Lay Advocates will be in California’s future if Barbara Liss is correct. She makes a good argument for them in an email to Chere Estrin, part of which is posted by Chere on The Estrin Report. Since I’ve provided a link to the full post, I won’t re-post it here. As a teaser, I’ll just post her conclusion:

Once a journeyman, however, a full-fledged paralegal may often be as able as a lawyer in many aspects to provide considerably beneficial direct services to the public and has great potential to significantly diminish the existing gap in access to justice in California. I look forward myself to being soon able to contribute my own services in that way when I am able to test and obtain a limited license as a California Lay Advocate.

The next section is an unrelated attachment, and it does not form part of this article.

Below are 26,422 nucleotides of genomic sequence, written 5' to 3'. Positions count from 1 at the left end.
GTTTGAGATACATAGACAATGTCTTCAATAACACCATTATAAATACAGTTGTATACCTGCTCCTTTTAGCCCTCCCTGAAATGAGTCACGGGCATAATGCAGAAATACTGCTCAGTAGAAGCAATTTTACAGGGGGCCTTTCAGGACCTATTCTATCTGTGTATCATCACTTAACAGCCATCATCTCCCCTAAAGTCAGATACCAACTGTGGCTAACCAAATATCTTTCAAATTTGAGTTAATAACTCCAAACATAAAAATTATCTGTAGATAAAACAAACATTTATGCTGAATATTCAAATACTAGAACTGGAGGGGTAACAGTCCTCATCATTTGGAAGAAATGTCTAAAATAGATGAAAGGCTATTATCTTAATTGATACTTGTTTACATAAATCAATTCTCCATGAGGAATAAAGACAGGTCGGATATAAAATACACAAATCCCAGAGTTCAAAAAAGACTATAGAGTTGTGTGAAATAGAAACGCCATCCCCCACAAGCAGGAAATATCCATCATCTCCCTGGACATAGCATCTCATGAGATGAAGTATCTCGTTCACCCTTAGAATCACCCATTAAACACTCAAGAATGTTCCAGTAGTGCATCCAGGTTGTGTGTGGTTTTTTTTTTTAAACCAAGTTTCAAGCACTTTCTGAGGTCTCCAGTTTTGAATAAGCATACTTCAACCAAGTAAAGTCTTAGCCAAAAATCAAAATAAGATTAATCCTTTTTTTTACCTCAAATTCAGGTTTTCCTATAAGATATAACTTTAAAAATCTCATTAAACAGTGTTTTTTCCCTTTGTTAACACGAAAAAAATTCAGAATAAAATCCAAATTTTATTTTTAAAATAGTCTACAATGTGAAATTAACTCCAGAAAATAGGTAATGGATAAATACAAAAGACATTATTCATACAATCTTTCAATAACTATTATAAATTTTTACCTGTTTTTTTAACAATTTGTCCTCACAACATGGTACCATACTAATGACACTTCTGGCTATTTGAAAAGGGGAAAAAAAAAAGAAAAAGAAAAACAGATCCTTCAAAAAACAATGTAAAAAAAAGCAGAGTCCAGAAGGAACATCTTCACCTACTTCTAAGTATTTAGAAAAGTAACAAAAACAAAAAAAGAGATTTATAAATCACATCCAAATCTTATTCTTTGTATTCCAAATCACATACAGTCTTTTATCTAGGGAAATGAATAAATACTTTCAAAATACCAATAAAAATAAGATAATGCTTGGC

Master Your Ship

Friday, March 30th, 2012

In a post The Estrin Reportreprinted in the most recent issue of KNOW, The Magazine for Paralegals Chere Estrin spells out “10 Ways to Sink Your Paralegal Career – Guaranteed.” My position is that a sinking paralegal career can be summed up by “unprofessional” and letting yourself be managed by events rather than managing them. Hence a good part of my motivation for writing The Empowered Paralegal: Effective, Efficient, and Professional,” providing (I hope) clear and concise information and techniques to be effective, efficient, and professional. Chere does a very good job here of emphasizing a “Top Ten” list, taking a paragraph or two to explain each, while summarizing my theory by advising that we all be the master of our own ships. I’m providing the link here. Just click through to the article or the magazine for the full article.